New Jersey will reap immediate benefits from federal healthcare reform this year, but implementing the law promises to be a complex and frustrating challenge.
One of the state’s burdens will be to maximize the effectiveness of the landmark legislation for its citizens, according to healthcare advocates. They met with community-group leaders and legislative and regulatory officials on Tuesday to discuss The Patient Protection and Affordable Care Act, which mandates all Americans get health insurance.
Implementation of the controversial federal law has its challenges and at least one downside in New Jersey. The state is home to a large immigrant population, which remains exempt from coverage. And since the basis of the reform is the expansion of Medicaid to cover the previously uninsured, if cash-strapped New Jersey cuts its funding to that program, the very basis of the federal reform could be hamstrung.
"The current fiscal climate makes Medicaid a very big target for cuts," said Katherine Howitt, a policy analyst for, one of the co-sponsors of the event.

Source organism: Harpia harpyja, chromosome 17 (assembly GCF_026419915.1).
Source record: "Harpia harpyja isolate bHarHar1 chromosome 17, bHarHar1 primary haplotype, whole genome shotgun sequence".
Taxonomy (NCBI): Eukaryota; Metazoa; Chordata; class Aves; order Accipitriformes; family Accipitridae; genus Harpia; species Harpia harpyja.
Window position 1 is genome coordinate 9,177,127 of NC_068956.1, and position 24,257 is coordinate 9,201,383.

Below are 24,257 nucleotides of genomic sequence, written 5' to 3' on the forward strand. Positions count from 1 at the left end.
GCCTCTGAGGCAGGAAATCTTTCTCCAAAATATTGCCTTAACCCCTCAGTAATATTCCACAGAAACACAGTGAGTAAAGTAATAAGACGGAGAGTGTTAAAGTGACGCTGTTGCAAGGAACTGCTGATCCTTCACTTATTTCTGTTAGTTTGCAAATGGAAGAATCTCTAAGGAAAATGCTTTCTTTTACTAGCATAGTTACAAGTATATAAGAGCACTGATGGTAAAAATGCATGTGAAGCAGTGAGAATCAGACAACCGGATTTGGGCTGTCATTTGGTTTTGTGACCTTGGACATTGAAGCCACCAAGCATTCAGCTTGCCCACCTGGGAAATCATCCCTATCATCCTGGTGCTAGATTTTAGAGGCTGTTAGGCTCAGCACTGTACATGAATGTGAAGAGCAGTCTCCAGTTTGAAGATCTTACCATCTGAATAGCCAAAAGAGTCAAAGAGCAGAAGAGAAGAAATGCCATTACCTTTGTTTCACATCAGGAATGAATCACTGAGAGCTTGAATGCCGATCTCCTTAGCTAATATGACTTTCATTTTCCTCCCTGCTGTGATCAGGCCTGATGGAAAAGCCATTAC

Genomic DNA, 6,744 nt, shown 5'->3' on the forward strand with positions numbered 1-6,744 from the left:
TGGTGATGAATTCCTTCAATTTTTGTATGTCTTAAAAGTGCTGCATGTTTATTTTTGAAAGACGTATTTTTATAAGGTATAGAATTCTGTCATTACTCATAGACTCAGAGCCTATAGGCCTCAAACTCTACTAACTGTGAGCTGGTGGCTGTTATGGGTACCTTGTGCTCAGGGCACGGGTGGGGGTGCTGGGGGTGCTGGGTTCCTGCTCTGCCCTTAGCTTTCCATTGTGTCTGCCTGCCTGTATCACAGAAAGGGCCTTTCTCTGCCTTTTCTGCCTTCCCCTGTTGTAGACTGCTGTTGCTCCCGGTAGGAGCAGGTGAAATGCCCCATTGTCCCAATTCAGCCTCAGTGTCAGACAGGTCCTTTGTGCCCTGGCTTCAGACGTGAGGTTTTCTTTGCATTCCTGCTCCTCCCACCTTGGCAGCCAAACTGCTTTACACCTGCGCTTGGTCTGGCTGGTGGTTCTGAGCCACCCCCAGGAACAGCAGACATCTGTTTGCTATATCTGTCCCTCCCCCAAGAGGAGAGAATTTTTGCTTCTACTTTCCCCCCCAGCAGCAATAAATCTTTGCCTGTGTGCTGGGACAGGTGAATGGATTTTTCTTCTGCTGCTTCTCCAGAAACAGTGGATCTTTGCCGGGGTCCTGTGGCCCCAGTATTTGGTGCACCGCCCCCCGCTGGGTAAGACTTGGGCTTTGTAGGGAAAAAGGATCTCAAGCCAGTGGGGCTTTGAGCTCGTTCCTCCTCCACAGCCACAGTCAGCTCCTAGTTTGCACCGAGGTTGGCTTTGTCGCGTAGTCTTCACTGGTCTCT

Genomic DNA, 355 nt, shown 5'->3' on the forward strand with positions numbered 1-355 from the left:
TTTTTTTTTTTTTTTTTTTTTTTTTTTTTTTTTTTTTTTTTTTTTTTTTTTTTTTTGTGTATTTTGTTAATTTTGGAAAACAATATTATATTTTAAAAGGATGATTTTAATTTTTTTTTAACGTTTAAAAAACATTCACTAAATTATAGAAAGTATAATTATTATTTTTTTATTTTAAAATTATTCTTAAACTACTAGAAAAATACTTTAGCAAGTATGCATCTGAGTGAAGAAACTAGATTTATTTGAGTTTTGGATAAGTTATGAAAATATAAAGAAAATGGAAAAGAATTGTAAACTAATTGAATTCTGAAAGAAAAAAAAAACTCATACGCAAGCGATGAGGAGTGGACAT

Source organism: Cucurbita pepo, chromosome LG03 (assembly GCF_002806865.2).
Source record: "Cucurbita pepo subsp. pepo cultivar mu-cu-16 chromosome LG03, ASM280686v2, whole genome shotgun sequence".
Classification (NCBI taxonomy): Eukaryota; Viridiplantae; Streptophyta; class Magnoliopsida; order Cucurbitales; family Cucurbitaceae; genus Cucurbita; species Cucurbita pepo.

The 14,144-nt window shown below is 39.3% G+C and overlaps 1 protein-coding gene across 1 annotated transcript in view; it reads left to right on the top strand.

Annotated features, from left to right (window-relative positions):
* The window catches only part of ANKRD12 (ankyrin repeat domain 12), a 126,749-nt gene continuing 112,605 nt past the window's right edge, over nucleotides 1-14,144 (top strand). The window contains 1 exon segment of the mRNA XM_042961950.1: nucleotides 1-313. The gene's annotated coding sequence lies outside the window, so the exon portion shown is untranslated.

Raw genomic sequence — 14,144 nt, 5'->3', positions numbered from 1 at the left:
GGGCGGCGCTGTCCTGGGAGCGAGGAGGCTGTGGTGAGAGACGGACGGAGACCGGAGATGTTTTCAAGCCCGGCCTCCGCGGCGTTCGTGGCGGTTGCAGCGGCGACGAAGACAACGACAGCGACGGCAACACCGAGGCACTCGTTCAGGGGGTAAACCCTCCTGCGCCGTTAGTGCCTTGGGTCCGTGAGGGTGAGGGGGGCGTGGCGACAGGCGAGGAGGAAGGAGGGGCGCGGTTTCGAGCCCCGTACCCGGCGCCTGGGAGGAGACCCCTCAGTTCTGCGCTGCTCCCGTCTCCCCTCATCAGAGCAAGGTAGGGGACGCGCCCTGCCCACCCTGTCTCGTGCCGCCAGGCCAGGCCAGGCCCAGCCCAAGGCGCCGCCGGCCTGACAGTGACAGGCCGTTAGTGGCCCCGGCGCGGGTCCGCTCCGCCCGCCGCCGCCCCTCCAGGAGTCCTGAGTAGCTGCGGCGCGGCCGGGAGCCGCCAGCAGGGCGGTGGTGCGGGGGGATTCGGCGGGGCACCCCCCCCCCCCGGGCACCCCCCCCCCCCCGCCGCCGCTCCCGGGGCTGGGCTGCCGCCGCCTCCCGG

"Medicaid is supposed to serve as the foundation for many of the coverage expansions in this new law. And so protecting the existing state coverage networks is really an essential component in being able to implement this law in 2014."
To complicate matters, while implementation of the federal law starts this year, it rolls out in stages with several deadlines. The main deadline is 2014, but some of the provisions won't be fully in place until several years later.
There are many unanswered questions that need to be hashed out about the complex, 900-page healthcare law and how it will impact New Jersey.